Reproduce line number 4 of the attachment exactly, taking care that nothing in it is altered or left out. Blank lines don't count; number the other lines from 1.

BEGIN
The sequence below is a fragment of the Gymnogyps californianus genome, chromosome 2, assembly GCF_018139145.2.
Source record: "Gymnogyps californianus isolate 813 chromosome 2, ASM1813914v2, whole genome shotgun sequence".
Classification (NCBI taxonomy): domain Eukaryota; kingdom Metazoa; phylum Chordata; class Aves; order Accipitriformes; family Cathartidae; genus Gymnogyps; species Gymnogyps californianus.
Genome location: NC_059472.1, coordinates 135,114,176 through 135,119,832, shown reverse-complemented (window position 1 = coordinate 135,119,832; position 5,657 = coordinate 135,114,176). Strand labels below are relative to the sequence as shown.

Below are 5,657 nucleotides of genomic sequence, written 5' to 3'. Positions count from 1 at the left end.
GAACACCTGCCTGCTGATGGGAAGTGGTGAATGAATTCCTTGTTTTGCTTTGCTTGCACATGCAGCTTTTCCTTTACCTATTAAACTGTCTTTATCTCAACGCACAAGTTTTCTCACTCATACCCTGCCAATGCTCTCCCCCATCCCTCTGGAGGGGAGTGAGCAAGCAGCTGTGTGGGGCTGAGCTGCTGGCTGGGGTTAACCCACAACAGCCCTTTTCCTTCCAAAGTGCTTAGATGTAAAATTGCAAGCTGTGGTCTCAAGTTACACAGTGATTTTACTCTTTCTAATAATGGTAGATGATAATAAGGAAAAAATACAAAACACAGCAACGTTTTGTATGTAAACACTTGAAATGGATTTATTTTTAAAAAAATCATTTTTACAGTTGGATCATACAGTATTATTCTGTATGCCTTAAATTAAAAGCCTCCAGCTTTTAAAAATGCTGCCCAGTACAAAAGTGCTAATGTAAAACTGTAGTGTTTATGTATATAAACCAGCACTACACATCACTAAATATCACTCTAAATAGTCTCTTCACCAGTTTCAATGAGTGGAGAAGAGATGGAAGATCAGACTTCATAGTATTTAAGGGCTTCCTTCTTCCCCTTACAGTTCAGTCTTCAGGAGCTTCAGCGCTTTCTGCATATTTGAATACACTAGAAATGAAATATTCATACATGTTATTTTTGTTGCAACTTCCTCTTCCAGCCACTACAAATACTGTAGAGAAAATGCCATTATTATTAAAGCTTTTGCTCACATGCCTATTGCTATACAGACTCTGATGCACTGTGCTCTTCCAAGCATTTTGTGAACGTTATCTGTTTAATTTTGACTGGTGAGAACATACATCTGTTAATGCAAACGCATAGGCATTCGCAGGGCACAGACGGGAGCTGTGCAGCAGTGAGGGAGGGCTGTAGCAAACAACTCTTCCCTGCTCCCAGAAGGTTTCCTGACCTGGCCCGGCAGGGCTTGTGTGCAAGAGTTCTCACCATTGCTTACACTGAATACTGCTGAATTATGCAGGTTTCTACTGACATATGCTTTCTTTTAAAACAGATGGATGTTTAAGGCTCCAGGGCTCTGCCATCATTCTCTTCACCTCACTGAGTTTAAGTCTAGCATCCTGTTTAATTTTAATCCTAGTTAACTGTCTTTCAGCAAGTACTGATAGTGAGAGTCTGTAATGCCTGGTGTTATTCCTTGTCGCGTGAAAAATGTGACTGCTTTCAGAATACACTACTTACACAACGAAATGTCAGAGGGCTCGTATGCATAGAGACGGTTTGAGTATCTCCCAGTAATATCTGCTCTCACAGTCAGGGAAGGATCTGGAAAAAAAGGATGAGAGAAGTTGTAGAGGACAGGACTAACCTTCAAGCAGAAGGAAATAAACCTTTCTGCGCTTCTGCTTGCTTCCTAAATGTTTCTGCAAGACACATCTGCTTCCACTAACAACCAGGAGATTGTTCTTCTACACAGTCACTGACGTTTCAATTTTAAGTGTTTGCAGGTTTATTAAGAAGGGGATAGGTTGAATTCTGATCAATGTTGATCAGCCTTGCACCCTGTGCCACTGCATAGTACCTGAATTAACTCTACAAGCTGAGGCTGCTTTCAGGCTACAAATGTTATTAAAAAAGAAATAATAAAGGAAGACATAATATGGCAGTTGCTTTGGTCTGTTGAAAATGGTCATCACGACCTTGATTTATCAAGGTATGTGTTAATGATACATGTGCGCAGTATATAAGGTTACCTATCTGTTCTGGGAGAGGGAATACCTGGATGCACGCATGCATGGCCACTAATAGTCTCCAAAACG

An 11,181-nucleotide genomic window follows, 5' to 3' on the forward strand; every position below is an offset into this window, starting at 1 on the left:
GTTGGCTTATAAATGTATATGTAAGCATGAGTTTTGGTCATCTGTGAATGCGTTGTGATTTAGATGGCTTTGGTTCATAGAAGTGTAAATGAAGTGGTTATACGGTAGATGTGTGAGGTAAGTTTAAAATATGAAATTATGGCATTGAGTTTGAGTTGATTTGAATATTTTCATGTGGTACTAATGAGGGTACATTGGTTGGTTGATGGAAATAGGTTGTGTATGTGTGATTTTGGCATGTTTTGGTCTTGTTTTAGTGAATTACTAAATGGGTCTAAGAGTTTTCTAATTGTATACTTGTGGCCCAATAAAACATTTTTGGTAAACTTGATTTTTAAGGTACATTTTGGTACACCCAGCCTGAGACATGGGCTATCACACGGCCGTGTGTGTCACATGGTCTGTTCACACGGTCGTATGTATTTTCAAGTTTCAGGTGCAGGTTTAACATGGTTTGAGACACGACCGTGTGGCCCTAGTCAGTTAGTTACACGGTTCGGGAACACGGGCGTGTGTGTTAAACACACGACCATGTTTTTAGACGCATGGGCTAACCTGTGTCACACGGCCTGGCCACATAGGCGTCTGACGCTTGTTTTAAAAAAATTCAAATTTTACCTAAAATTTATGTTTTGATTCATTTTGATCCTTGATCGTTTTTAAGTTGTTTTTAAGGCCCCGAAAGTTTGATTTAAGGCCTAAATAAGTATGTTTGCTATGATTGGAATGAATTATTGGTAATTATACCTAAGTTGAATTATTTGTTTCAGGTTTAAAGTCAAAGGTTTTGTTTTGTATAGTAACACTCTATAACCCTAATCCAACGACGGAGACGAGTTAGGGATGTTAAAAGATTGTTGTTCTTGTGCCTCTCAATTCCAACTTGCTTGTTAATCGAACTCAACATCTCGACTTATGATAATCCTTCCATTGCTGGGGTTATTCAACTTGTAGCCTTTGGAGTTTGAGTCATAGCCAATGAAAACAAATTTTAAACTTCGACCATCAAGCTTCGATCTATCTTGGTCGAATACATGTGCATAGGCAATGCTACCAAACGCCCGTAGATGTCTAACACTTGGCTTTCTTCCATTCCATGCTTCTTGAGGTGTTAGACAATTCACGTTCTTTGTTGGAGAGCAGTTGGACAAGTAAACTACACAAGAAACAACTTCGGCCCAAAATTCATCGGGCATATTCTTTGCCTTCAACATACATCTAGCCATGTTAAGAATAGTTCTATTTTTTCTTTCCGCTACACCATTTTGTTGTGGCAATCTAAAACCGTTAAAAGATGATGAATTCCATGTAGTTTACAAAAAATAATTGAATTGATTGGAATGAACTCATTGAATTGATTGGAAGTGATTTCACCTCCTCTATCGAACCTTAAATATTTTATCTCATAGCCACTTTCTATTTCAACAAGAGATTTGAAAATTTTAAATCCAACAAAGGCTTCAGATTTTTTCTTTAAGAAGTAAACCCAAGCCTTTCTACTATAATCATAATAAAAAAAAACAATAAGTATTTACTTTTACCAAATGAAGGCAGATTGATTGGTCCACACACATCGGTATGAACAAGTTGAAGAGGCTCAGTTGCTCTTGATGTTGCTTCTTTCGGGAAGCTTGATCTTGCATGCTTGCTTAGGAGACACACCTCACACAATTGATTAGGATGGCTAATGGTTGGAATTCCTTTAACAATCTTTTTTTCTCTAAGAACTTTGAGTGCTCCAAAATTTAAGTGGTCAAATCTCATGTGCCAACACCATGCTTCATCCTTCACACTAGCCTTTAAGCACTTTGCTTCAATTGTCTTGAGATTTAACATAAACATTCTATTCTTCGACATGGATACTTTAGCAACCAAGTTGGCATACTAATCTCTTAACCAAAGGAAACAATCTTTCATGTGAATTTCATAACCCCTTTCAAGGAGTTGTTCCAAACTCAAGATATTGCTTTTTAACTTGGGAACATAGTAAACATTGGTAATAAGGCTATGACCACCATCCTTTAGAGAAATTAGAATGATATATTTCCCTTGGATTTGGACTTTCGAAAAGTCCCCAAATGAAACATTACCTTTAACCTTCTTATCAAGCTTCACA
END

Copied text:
Genome location: NC_059472.1, coordinates 135,114,176 through 135,119,832, shown reverse-complemented (window position 1 = coordinate 135,119,832; position 5,657 = coordinate 135,114,176). Strand labels below are relative to the sequence as shown.